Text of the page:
Irish racing hoping to host pilot events in July

Limited numbers of spectators could attend the Galway Festival if Government allow

Could the Galway Festival host a summer pilot event? Photograph: Cathal Noonan/Inpho

Could the Galway Festival host a summer pilot event? Photograph: Cathal Noonan/Inpho

 

Irish racing is waiting for Government approval to stage pilot events in July that could see the return of limited numbers of race-goers.

Horse Racing Ireland officials have met with the Minister for Agriculture, Food & Marine, Charlie McConalogue, to put the case for inclusion in a series of test events that allow for the return of some spectators at mass events.

The Government has indicated trials will take place in July at concerts and sports fixtures with reports that crowds of up to five per cent of stadium capacity could be permitted.

However HRI’s chief executive, Brian Kavanagh, suggested on Sunday that any return of spectators is likely to be taken in “baby-steps.” He also played down hopes of significant crowd sizes at the Galway festival which starts on July 26th.

Although stressing that HRI is waiting on news from Government on whether or not racing will be included in any series of pilot events, Kavanagh pointed to guidelines on crowds contained in last year’s ‘Living with Covid-19’ plan.

“There were previous thresholds on crowds of 200 and 500 so I would imagine when it starts again it will be the same, that it will start low and then build up as things are successful. That’s what I imagine would be the case.

“The approach in all dealings we’ve had with Government has been to take baby steps and then once things are OK to move forward,” Kavanagh said.

Provisional work on organising any pilot events is ongoing by some racecourses and the Irish Horseracing Regulatory Board but can’t be applied until getting a Government green light.

It is understood such events would probably be held at some of the bigger facilities among Ireland’s 26 tracks.

The single brief easing of the behind closed doors policy since racing resumed last June came in September when up to 200 people were allowed on-site at meetings, including the Listowel festival, before restrictions were reapplied.

In contrast, owners started to go racing again in Britain in March while a further easing of restrictions there last month extended to a reintroduction of outdoor hospitality.

The seven day Galway festival is famous for being one of the social events of the summer and had to be held behind closed doors last year.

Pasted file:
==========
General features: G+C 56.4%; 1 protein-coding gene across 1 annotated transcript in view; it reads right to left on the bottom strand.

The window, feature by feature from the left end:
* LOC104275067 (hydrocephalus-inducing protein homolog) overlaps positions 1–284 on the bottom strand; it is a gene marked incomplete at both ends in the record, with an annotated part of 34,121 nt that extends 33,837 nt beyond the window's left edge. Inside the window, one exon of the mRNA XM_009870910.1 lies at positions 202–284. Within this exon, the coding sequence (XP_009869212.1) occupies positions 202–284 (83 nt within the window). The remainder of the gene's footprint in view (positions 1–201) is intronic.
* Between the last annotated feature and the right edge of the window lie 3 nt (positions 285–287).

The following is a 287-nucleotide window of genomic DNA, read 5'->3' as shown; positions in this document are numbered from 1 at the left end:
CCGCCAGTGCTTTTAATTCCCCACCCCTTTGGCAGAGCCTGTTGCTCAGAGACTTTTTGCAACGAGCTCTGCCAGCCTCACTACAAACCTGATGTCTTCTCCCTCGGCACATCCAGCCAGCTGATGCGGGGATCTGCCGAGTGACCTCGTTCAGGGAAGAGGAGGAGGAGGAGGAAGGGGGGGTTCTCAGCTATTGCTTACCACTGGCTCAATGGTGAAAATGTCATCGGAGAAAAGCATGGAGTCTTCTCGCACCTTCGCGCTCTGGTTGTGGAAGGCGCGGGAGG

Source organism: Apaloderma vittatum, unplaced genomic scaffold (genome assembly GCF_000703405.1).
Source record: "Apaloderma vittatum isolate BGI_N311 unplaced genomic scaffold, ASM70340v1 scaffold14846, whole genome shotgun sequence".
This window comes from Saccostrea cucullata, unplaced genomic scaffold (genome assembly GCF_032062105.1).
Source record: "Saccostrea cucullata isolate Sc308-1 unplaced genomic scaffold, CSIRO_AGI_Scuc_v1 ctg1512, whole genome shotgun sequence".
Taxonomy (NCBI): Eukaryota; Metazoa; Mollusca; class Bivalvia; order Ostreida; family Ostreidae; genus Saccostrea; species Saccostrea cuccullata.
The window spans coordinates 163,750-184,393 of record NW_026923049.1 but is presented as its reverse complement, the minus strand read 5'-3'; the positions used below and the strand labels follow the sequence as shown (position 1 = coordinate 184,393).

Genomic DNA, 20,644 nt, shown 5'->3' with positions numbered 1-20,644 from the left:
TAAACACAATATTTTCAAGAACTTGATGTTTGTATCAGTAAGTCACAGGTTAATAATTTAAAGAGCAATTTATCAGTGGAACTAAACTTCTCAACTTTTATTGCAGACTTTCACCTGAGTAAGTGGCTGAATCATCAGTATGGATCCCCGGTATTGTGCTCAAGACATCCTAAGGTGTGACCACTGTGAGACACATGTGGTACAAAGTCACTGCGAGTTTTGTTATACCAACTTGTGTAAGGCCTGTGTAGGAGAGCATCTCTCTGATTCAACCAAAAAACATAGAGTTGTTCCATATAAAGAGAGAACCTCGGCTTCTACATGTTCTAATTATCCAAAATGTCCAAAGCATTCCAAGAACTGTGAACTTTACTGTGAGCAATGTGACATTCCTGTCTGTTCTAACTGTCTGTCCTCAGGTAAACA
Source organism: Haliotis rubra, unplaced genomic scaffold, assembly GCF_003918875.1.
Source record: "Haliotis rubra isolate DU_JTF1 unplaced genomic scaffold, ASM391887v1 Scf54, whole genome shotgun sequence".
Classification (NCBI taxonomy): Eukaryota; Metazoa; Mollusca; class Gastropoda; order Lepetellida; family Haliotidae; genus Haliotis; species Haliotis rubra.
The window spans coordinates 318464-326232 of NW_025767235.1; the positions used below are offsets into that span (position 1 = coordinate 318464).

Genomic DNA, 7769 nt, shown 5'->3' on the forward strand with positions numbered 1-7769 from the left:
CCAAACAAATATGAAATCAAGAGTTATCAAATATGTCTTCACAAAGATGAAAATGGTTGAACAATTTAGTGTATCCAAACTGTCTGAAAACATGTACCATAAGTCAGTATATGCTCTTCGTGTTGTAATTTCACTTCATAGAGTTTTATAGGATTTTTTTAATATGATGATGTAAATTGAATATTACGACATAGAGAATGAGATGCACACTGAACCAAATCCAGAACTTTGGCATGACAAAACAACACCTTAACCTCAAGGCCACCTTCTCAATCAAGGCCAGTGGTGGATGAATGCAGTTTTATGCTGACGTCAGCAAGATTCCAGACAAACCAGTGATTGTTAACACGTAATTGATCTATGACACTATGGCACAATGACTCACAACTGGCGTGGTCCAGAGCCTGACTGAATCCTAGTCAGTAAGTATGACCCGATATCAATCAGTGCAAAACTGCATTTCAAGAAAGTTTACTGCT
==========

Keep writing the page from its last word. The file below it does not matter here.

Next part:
However should the Ballybrit track be chosen as a pilot event location in July, Brian Kavanagh predicted on Sunday: “I would imagine there will be strict numbers initially. It would be great to have some crowd at Galway but I don’t think it will be a significant number.”

Separately, another case has been added to the IHRB’s growing investigation list on the back of the successful gamble on the Rachael Blackmore ridden Call Me Freddie at Cork on Saturday.

The Sam Curling trained horse narrowly justified 11-4 favouritism in a handicap hurdle having been available at 40-1 that morning.

Call Me Freddie had been due to be ridden by Ian McCarthy. However less than two and a half hours before the race it was announced he was being replaced by Blackmore as McCarthy had incorrectly filled in Covid registration forms.

After the race the stewards held an enquiry into Call Me Freddie’s apparent improvement in form where the senior National Hunt handicapper said the improvement was “more in the region of stones, not pounds.”

He also said “it was hard to envisage how the horse could start at such a short price.”

After the race Curling told reporters he had “no idea” where the money for his horse came from.

At the enquiry he said he first became aware of the need for a rider change at around 11.30 or noon by text. When asked to confirm this to the stewards he “accepted that it was much earlier at 10.45.”

The stewards referred the matter to the Referrals Committee for further consideration.

Monday’s Grade 3 Chase at Killarney sees the enigmatic dual-Cheltenham festival winner Samcro line up against seven opponents including Peregrine Run who is trying to win the race for a third year in a row.

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